Environment and Sustainability Committee
Inquiry into Energy Policy and Planning in Wales

EPP  143 – Stella Towsend


Date  22.9.11      


Dear Sir,


I live in the Sarnau Valley between Meifod and Ardleen in Montgomeryshire. It is a place with little existing infrastructure or development. Nevertheless it has been identified(by National Grid) as a possible route for a new powerline between proposed wind power stations in upland Powys and the existing electricity grid in Shropshire. Since these proposals were launched earlier this year I have applied myself to trying to understand why such a powerline might be considered necessary, and what the implications of assuring ‘a low carbon future’ might be.


Several ostensibly ‘low carbon/renewable energy’ developments are in place, approved or proposed in Wales and I have concerns about whether these are in fact sustainable developments. ‘Sustainable’ and ‘renewable’ are often used interchangeably or  rolled into one idea, whereas they are in fact different issues. ‘Renewable’ implies that there is always a supply of the raw material or that the raw material replenishes itself; wind and sunshine are examples here. On the other hand, whether something is ‘sustainable’ considers the total impact of using that renewable resource.


With energy generation, it appears to me that the use of renewable resources may not be sustainable and it is this particular issue that I would ask your committee to take into account in its deliberations.


I give two examples below of where I think there has been insufficient scrutiny of SUSTAINABILITY, which includes the immediate and long term impact on the socio economic and natural environment.




The recently approved biomass power station in Anglesey.


The Daily Post has reported that this will  require 40,000 tons of imported woodchip (arriving weekly at Holyhead) but that it is hoped that, over time, the supply of indigenous wood will increase. It’s the word ‘hoped’ that bothers me. Has no one done the calculation ? Worked out how many acres of UK woodland need to be permanently producing wood for this biomass plant ? What the transport and road wear would cost ? What  habitats or other land use this wood production would displace? What impact there would be on water resources?  What subsidy would be needed for landowners to start producing the raw fuel ? How this would affect electricity bills?


There is one good outcome however, and that is the creation of 700 jobs in Anglesey.


In principal, production of heat and power from wood is a great idea. If I had a sawmill and plenty of waste wood to burn I’d build my own biomass plant on site; no transport costs, useful energy, no need to dispose of waste some other way, no diversion of land use to fuel production and possibly an additional job in that local community. I think this is a critical issue with many proposed ‘renewable’ energy initiatives. In their original small scale, opportunistic, on site form they are both renewable and sustainable. They do not have major impacts at a distance (in miles or time) from the power generating site. When they are scaled up, however, there can be many adverse impacts and it is these that need detailed scrutiny rather than just ‘hope’.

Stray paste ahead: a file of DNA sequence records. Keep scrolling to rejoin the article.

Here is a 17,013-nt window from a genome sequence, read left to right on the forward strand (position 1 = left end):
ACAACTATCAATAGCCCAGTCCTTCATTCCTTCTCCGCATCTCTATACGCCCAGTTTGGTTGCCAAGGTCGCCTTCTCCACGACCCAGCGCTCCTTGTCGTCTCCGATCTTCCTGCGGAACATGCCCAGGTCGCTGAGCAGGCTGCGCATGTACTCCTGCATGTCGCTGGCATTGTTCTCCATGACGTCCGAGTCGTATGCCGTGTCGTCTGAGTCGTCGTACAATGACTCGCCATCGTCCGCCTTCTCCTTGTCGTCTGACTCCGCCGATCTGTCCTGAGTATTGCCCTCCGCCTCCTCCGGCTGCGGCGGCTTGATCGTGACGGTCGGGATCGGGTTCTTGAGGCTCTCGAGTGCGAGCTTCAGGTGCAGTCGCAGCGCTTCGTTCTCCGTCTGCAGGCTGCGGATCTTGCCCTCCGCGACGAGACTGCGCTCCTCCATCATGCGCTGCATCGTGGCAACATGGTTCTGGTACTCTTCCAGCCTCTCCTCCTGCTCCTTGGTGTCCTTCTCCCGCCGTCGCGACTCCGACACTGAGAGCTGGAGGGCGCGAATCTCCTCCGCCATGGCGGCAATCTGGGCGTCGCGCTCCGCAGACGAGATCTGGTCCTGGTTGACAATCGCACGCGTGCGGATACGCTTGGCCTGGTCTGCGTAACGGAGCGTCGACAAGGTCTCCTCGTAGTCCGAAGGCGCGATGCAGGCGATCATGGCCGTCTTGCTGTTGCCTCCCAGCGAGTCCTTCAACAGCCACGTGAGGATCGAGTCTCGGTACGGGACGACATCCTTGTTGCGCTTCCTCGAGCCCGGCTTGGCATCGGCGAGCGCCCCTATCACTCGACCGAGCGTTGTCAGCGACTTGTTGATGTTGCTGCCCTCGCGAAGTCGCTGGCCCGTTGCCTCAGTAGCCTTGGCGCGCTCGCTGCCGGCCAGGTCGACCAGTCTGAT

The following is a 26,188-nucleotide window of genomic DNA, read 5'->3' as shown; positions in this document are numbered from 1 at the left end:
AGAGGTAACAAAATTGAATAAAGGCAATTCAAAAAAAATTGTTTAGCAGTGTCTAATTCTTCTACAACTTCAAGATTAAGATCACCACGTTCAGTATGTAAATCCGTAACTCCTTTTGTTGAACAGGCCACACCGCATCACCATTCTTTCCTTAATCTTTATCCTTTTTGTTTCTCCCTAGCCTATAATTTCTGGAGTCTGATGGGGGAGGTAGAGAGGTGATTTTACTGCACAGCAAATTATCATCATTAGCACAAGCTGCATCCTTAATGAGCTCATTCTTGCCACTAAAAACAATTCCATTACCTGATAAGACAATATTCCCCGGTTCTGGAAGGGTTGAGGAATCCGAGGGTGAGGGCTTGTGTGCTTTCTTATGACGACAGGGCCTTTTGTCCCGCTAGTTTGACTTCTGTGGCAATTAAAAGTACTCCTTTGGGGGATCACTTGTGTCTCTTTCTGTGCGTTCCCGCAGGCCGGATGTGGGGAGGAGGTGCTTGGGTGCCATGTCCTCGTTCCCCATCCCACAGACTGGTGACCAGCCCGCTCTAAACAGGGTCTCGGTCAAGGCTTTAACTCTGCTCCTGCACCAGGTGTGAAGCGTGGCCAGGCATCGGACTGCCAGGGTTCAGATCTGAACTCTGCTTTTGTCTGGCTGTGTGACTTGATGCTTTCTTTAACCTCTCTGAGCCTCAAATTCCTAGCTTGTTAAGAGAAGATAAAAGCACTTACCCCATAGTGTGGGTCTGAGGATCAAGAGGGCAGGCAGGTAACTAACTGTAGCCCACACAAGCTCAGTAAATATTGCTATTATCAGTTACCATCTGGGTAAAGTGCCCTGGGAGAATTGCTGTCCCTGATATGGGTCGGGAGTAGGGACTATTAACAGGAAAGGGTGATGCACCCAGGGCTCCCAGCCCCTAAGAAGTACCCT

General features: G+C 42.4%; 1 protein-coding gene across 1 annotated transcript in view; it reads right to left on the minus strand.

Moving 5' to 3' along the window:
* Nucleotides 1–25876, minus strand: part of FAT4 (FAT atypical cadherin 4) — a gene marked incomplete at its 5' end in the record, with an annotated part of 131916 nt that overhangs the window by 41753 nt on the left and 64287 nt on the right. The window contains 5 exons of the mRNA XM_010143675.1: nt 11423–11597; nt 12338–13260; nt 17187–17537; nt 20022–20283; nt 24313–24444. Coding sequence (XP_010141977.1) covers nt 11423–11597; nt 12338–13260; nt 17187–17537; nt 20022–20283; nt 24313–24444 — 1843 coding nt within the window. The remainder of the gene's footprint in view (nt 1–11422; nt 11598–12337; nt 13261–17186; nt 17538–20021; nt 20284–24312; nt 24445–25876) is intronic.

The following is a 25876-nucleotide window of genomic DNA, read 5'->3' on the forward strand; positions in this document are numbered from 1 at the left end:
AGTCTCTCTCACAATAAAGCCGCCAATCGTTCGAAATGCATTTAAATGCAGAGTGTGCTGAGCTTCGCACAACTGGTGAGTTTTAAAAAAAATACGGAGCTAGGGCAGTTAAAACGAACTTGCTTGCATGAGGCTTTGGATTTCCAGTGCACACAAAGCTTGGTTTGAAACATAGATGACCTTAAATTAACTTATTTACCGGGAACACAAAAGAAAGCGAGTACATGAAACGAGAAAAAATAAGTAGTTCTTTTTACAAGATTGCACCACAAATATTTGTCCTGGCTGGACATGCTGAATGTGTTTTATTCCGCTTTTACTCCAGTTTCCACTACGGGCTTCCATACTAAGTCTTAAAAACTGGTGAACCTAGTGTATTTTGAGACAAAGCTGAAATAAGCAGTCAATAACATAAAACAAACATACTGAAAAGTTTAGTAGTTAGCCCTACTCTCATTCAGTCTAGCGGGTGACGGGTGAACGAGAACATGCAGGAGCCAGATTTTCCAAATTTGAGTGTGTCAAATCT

Proposed windpower stations in Mid Wales  


The extent and potential impact of the proposals for  wind power stations in Mid Wales only became apparent to the majority of the people likely to be affected by this when National Grid undertook a public consultation about the route of a high voltage powerline this year. The existing 297 wind turbines in Mid Wales have not required a very high voltage line to export power to England, but it appears that the  construction of only some of the (currently proposed) additional 500  turbines  will require not only a lengthy 400kV line but also the construction of a large substation and many additional lower voltage lines. Their will be enormous knock on effects of this on the road network ( there really needs to be a completely new road network), on the local tourist economy, on the ecosystem and possibly on flood management.


Again it appears that no one has done the calculation.  Looking at the short and long term impact, across all possible domains and within the total geographical area affected does not seem to have been done or costed. So in the Mid Wales context, wind power may be renewable, but it may not be sustainable. Again it is the scale of development that is of concern; even the 297 turbines currently producing wind power have had a modest impact on the larger part of Mid Wales, but the scaling up of wind power in Mid Wales will have colossal and far reaching consequences, both in Mid Wales and in Shropshire.


Might there be useful outcomes like job creation ? Probably not; it appears that jobs will be lost ( in tourism) and not replaced by work in the power industry. Again, an issue that is crucial in considering sustainability. If many jobs will be lost, it can only be expected that local people will oppose developments resulting in delay, even civil disobedience, and the willingness of power companies to make proposals.



I would ask you to let me know how you propose to incorporate the consideration  of sustainability as opposed to renewability in your discussions about energy policy and planning in Wales.




I look forward to your response.



Yours sincerely,



Stella Townsend